Latest Adolescent Health News


COVID Spreads Quickly in Crowded Homes, Poor Neighborhoods

COVID Spreads Quickly in Crowded Homes, Poor NeighborhoodsTUESDAY, June 23, 2020 (HealthDay News) -- Poverty and crowded living conditions increase the spread of the coronavirus that causes COVID-19, a new study suggests. Researchers reached that conclusion after testing nearly 400 women who gave birth at two hospitals in New York City during the peak of the COVID-19 outbreak. "Our study shows that neighborhood socioeconomic status and household crowding are strongly associated with risk of infection. This may explain why Black and Hispanic people living in these neighborhoods are disproportionately at risk for contracting the virus," researcher Dr. Alexander Melamed said in a Columbia University news release. Melamed is an assistant professor of obstetrics and gynecology at Columbia's College of Physicians and Surgeons in New York...

Yes, Bad Sleep Does Make People Grumpy

22 June 2020
Yes, Bad Sleep Does Make People GrumpyMONDAY, June 22, 2020 (HealthDay News) -- Not getting enough sleep can kill your mood the morning after, Norwegian researchers report. "Not in the sense that we have more negative feelings, like being down or depressed," said lead author Ingvild Saksvik-Lehouillier of the Norwegian University of Science and Technology in Trondheim. "But participants in our study experienced a flattening of emotions when they slept less than normal. They felt less joy, enthusiasm, attention and fulfillment." For the study, 59 volunteers spent seven nights in their own beds and slept as long as they usually do. Next, they slept two hours less than normal for three nights. On several mornings, participants were shown more than 300 pictures on a computer screen over 14 minutes. They were asked to tap...

Stubbed Your Toe? Only Real Swear Words Help Dull the Pain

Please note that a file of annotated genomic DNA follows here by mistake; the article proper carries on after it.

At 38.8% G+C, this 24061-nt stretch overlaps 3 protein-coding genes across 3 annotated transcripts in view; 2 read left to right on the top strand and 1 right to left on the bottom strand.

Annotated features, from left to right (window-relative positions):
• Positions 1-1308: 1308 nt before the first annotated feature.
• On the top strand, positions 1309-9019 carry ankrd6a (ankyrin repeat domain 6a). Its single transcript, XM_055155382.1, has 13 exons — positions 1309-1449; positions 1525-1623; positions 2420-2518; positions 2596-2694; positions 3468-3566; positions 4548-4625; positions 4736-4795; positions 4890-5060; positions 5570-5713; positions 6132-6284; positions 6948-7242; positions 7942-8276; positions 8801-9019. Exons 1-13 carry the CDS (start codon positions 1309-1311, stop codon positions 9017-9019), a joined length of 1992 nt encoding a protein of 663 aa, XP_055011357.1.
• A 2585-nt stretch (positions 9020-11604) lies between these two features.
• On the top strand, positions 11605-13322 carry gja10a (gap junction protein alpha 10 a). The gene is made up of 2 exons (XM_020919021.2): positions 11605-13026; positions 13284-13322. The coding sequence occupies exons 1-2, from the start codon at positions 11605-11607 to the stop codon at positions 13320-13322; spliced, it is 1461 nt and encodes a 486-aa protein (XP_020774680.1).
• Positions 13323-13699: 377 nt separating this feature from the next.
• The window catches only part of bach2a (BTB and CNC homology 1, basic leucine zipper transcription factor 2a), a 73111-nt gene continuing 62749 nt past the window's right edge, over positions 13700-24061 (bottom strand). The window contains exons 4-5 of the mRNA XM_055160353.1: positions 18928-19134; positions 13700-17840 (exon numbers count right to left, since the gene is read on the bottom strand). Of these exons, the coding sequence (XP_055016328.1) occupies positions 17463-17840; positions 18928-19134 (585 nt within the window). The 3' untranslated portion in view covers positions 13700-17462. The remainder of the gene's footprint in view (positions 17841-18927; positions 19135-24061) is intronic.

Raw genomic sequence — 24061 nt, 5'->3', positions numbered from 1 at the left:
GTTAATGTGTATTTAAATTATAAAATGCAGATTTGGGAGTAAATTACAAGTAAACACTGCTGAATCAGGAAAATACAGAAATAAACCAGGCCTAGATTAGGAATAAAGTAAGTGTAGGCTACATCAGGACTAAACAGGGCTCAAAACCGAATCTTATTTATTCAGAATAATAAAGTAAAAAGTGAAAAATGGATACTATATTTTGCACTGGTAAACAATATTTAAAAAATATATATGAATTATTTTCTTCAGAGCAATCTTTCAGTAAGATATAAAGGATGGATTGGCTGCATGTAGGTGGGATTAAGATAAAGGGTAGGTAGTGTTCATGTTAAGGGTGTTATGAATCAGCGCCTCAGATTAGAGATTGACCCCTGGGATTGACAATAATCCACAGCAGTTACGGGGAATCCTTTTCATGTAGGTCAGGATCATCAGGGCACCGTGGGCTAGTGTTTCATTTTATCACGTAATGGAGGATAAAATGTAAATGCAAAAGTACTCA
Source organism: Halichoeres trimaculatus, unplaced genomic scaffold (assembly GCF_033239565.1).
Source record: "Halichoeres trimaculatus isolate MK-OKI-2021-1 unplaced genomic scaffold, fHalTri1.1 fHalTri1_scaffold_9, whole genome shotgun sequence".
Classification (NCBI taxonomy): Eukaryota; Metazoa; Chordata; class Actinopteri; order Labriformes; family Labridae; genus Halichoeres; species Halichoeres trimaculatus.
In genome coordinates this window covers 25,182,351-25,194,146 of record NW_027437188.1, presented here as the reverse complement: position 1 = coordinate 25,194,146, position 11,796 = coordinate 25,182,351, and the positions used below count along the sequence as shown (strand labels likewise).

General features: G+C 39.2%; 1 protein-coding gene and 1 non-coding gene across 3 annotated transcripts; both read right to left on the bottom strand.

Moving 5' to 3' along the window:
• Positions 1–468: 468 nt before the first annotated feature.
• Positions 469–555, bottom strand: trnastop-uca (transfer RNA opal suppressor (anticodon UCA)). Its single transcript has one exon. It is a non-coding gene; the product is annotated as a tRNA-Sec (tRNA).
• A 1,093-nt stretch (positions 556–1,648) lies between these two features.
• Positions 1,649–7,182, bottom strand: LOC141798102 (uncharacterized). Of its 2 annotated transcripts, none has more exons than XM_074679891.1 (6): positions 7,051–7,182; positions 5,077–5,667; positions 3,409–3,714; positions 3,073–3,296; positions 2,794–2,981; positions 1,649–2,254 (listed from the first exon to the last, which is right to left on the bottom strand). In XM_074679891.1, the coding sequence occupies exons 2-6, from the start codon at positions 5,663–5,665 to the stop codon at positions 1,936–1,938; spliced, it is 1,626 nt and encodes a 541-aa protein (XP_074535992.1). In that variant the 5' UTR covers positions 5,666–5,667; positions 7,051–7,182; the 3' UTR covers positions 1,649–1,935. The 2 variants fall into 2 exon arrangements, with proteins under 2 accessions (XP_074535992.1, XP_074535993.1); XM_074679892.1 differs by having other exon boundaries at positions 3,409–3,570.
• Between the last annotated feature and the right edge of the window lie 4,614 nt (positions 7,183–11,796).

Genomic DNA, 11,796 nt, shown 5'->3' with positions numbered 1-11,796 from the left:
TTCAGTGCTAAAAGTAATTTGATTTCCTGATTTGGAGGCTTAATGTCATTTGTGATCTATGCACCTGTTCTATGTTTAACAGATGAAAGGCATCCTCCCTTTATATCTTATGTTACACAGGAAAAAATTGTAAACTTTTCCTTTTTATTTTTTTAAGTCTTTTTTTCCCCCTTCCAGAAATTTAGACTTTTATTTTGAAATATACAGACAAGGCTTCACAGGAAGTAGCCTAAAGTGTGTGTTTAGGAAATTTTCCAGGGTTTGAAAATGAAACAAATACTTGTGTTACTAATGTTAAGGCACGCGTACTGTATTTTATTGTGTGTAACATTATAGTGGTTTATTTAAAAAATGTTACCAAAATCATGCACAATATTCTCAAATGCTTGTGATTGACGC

22 June 2020
Stubbed Your Toe? Only Real Swear Words Help Dull the PainMONDAY, June 22, 2020 (HealthDay News) -- Ouch! Many of us swear when we get hurt, and a new study shows it actually does help. Turns out that swearing can significantly increase your pain tolerance -- but only if you use real swear words, and not G-rated versions that mimic them, British researchers report. For the study, 92 volunteers held their hands in an ice bath. To assess their pain threshold, researchers timed how long it took them to begin to feel pain, and their pain tolerance was determined by how long they were able to keep their hands in the freezing water. Each participant did the experiment four times. In random order, they were instructed to repeat either actual expletives or the fake swear words "twizpipe" and "fouch." Using actual swear words increased their...

Despite Predictions, Loneliness Not Rising for Americans...

22 June 2020
Despite Predictions, Loneliness Not Rising for Americans Under LockdownMONDAY, June 22, 2020 (HealthDay News) -- Since the early days of the coronavirus pandemic, experts have worried that social distancing and stay-at-home orders would lead to a surge in loneliness. But a new U.S. study suggests it has not played out that way. In a national survey, researchers found that one month into state lockdowns, Americans were no more likely to feel isolated and lonely than they were pre-COVID-19. In fact, people often said they felt more connected to others. The findings, researchers said, are a measure of how well people have adjusted during the pandemic. "It's always interesting to be proven wrong," said psychologist James Maddux, referring to expert forecasts that loneliness would increase, possibly dramatically. Maddux, who was not involved in the study,...

Practice Gun Safety for Your Kids' Sake, Especially During Pandemic

20 June 2020
Practice Gun Safety for Your Kids` Sake, Especially During PandemicSATURDAY, June 20, 2020 (HealthDay News) -- With kids staying at home because of the coronavirus pandemic, it's vitally important to keep guns locked up, advises the American Academy of Pediatrics. "To keep children safe, you must lock guns in a safe or with gun locks, and store the ammunition in a separate, locked location," said Dr. Alison Tothy, a pediatric emergency medicine physician in Chicago. The U.S. Centers for Disease Control and Prevention says that gun deaths are one of the top three causes of death among American children: 73 children are injured and 14 die from gun injuries each day. "It shouldn't be mysterious that gun injury is a leading cause of death among children, because children are curious and constantly exploring, and teenagers are well-known for having...

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